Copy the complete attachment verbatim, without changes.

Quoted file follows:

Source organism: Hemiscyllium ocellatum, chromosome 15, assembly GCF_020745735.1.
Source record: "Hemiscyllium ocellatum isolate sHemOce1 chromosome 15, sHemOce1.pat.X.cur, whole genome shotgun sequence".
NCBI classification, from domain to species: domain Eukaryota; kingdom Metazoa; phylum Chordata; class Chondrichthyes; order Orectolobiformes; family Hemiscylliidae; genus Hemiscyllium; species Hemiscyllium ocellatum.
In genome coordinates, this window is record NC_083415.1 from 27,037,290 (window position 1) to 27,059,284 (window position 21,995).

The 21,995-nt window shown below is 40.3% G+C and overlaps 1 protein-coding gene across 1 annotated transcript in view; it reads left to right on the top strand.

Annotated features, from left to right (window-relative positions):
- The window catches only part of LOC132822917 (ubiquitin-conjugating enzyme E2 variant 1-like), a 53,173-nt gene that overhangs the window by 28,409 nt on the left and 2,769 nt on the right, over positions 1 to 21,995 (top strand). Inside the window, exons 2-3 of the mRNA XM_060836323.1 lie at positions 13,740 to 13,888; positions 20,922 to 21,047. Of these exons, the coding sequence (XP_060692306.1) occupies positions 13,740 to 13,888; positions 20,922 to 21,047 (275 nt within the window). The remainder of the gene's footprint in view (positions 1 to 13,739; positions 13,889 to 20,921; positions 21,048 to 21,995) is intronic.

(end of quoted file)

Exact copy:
Source organism: Hemiscyllium ocellatum, chromosome 15, assembly GCF_020745735.1.
Source record: "Hemiscyllium ocellatum isolate sHemOce1 chromosome 15, sHemOce1.pat.X.cur, whole genome shotgun sequence".
NCBI classification, from domain to species: domain Eukaryota; kingdom Metazoa; phylum Chordata; class Chondrichthyes; order Orectolobiformes; family Hemiscylliidae; genus Hemiscyllium; species Hemiscyllium ocellatum.
In genome coordinates, this window is record NC_083415.1 from 27,037,290 (window position 1) to 27,059,284 (window position 21,995).

The 21,995-nt window shown below is 40.3% G+C and overlaps 1 protein-coding gene across 1 annotated transcript in view; it reads left to right on the top strand.

Annotated features, from left to right (window-relative positions):
- The window catches only part of LOC132822917 (ubiquitin-conjugating enzyme E2 variant 1-like), a 53,173-nt gene that overhangs the window by 28,409 nt on the left and 2,769 nt on the right, over positions 1 to 21,995 (top strand). Inside the window, exons 2-3 of the mRNA XM_060836323.1 lie at positions 13,740 to 13,888; positions 20,922 to 21,047. Of these exons, the coding sequence (XP_060692306.1) occupies positions 13,740 to 13,888; positions 20,922 to 21,047 (275 nt within the window). The remainder of the gene's footprint in view (positions 1 to 13,739; positions 13,889 to 20,921; positions 21,048 to 21,995) is intronic.